Monitoring birds of prey in the Forest
Over the last nine years, a trio of dedicated volunteers have been monitoring the success of the birds of prey we have in the Heart of England Forest. Every year they check on the network of nest boxes, specifically designed for barn owls, tawny owls, little owls, and kestrels. Whilst they faced challenges in 2020 due to COVID-19 restrictions, they continued to gather valuable data around Dorsington, Spernal, Honeybourne and Sheriffs Lench.
Increasing and maintaining nest boxes in the Forest
As the Forest continues to grow and we continue to acquire new land, we can increase the amount of bird boxes we have across our sites. At the start of 2019, there were 118 birds of prey boxes to be monitored which was increased to 126 at the start of the 2020 season. The new additions include three boxes designed to suit barn owls, three kestrel boxes and three tawny owl boxes.
Whilst they are designed specifically for each bird to provide them with the optimum spaces for living and breeding, many of our nest boxes also provide suitable sites for other cavity-occupying species like stock doves and jackdaws.
We like to ensure that as well as providing an increasing number of nest boxes for our birds of prey, that we also ensure our existing boxes are in optimal condition. This year, several boxes were delaminating - meaning that the outer coat of the boxes was coming away from the box itself - and so we refurbished and replaced them where necessary.
The challenges of COVID-19
Due to the changing COVID-19 restrictions, our trio of volunteers; husband and wife, John and Ros, and their friend Roger, faced several challenges in completing their monitoring this year.
Lockdown measures were in full force during the breeding season of the tawny owl. This meant that the trio could not make it out into the Forest to record the 2020 data for this species.
Government restrictions may also have affected accurate collection of the data of the other birds of prey we have around the Forest. Usually, initial checking of the nest boxes would begin around the middle of May. Due to the restrictions, this had to be postponed until the first week of July and so some of the data may be skewed.
Social distancing measures also restricted the efficiency of the visits, handling of the young and the adult birds, and in erecting new boxes and refurbishing existing boxes.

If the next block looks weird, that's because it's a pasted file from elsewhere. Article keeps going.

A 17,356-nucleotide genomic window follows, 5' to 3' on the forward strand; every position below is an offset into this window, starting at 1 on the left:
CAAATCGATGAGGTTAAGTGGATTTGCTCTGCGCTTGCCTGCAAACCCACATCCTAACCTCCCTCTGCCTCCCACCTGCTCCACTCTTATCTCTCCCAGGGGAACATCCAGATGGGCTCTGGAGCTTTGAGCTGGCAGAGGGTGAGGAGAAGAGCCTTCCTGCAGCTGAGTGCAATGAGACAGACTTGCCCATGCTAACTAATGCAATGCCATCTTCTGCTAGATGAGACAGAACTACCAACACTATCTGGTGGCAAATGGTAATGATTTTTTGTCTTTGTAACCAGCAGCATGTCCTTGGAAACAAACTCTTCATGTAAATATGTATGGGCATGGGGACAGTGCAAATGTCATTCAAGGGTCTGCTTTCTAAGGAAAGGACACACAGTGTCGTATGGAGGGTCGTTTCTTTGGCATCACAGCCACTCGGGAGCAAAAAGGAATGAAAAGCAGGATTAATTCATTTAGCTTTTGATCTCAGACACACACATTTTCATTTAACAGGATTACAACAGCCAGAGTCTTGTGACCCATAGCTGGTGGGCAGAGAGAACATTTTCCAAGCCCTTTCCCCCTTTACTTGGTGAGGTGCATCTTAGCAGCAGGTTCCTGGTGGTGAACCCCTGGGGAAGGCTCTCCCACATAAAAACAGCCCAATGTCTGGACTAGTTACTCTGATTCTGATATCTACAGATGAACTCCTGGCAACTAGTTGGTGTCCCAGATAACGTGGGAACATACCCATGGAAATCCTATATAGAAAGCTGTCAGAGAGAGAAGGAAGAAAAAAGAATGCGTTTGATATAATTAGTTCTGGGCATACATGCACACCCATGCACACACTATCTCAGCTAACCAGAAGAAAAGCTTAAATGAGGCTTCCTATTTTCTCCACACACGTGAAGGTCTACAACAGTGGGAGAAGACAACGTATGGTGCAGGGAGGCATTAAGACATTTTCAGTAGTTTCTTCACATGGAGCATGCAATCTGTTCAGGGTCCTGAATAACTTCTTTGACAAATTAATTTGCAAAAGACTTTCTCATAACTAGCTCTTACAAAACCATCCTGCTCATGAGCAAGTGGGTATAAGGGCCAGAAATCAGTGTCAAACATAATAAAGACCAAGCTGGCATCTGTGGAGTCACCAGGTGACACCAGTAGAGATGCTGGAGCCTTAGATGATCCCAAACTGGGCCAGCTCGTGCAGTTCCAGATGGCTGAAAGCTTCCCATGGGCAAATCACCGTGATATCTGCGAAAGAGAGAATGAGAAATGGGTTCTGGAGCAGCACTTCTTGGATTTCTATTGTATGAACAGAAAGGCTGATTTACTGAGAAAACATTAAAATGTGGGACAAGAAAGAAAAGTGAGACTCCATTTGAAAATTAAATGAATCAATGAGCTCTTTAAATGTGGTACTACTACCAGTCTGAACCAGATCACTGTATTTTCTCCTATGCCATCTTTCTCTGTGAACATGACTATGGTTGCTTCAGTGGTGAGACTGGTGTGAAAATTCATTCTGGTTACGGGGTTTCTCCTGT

A difficult year for birds of prey in the Forest
2020 was a difficult year for the birds of prey across the whole of South Warwickshire, including in the Forest. Our volunteers recorded 6 breeding pairs of barn owls that produced 10 chicks - the lowest numbers that have been recorded in the Forest since 2015. They recorded 4 breeding pairs of kestrels that produced 12 chicks - the lowest numbers since the project began nine years ago. The one pair of little owls that return to the Forest each year decided not to breed this year and so there was little data collected for this species as well.
While some of this may be due to the restricted data collection, the weather may also have affected the breeding success of our birds of prey.
The impact of weather on birds of prey
The breeding success of all birds of prey – particularly the barn owl - is highly reliant on the weather which, due to climate change, is becoming more irregular.
Certain climate conditions such as prolonged snow cover and continuous periods of rain can restrict hunting ability of birds of prey which in turn determines their survival, breeding potential, and their ability to keep their young alive.
Summer droughts can severely reduce grass regeneration. This does not help birds of prey as it probably reduces the number of small mammals who rely on tender grass shoots to breed.
Providing good-quality habitats for birds of prey
Whilst we cannot control the weather, and the effect this has on species population, we do everything in our power to create the best habitats we can for our birds of prey.
As well as providing nest boxes in which our birds of prey can rest and breed, we are continuously monitoring and surveying our sites across the Heart of England Forest to ensure we are providing the best-quality habitats we possibly can. We continue to provide plenty of long grass in which they can hunt for small mammals such as short-tailed field voles. This ensures they have sufficient opportunity to find food for themselves and their chicks.
Sharing data on a national level
To be able to monitor our birds of prey requires a Schedule 1 Permit from the British Trust for Ornithology (BTO). Any data recorded in the Heart of England Forest is then shared at a national level with the BTO. Our results are analysed alongside other data collated in the UK, enabling a greater understanding of the population dynamics of these bird species.
Ways to support our work
Would you like to get involved with the valuable work we do here in the Heart of England Forest? Sign up for volunteering news to find out about our wildlife surveys and forest maintenance sessions.